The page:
Philosophy of data

David Brooks for The New York Times on the philosophy of data and what the future holds:

If you asked me to describe the rising philosophy of the day, I’d say it is data-ism. We now have the ability to gather huge amounts of data. This ability seems to carry with it certain cultural assumptions — that everything that can be measured should be measured; that data is a transparent and reliable lens that allows us to filter out emotionalism and ideology; that data will help us do remarkable things — like foretell the future.

Be sure to read the comments. There’s actually quite a bit of anti-data talk.


  • What do you mean by ‘anti-data’ talk? I didn’t see anyone saying ‘data is bad’ or ‘we don’t need no freakin data’ or anything like that. There was some there’s no pure objectivity, or that it has no meaning without interpretation, but that’s just true. It isn’t ‘anti’ to say that data don’t speak for themselves. Or is such a statement anti-data in your opinion? (fwiw, among other things I teach research methods and regularly point students to this blog; I certainly don’t consider myself anti-data but definitely want students to be skeptical and alert to the ways data gets manufactured and bent to specific ends).

    • Maybe you could count this interesting comment (heavily abbreviated,

      ‘ Much of this is nonsense. Basketball players–indeed people in many fields–have hot and cold streaks…any fool knows that in the arts and sciences we do not go by any career average but the high points, the Mona Lisa moments, the Wright brothers inventing the airplane etc. Plenty of artists do only a couple significant things–we judge by that and not by any “career average”. I suppose a newspaper columnist though would prefer career average…to call all exceptional accomplishment “just random noise”…Data is increasing, but so often I see obvious errors in interpretation of data. ‘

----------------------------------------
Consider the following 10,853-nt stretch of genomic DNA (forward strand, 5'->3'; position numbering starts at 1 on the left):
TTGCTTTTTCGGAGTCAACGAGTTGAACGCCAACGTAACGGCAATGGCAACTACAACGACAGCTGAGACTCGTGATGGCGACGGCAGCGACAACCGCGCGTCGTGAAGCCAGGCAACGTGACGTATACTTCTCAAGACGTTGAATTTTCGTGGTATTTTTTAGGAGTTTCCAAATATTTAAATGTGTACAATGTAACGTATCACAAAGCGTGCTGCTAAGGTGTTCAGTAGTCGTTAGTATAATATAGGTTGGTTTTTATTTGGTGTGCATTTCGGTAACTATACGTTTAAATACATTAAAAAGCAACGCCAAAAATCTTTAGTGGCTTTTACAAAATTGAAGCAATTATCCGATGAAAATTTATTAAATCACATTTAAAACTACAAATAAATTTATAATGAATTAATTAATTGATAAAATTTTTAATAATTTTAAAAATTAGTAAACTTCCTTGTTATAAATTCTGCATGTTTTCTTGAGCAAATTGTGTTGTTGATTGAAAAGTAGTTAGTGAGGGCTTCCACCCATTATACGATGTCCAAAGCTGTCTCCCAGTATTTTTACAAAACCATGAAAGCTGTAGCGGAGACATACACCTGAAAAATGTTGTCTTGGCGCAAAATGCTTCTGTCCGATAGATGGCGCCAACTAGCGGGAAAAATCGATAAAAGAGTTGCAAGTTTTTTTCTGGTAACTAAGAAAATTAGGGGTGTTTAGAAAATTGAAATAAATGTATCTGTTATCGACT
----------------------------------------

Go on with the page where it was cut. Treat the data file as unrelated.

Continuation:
Not anti-data, but skeptical towards a certain mode of thinking about data.

      I generally agree with that comment, with one thing to add: Society and history might judge these people by their flashes of genius, but there are plenty of contexts where people would be interested in the career average. If you were hiring such a person, for example, you’d probably want to know what the approximate chances were of a moment of inspiration landing in their contract with you, and you’d probably want to know how valuable (if at all) their average-quality output would be in the long stretches between flashes of inspiration, to judge how much risk that investment is worth.

      • Nothing wrong with making an informed decision but we must not forget quality carries value regardless of validation.

    • On the contrary, I see a fair bit of what I’d call “anti-data” talk. There are a quite a few people who seem angry that data are demonstrating facts contrary to their existing thinking. The inability of people to be flexible in their thinking in the face of mounting evidence is “anti-data” in my view (and it’s rampant in this country).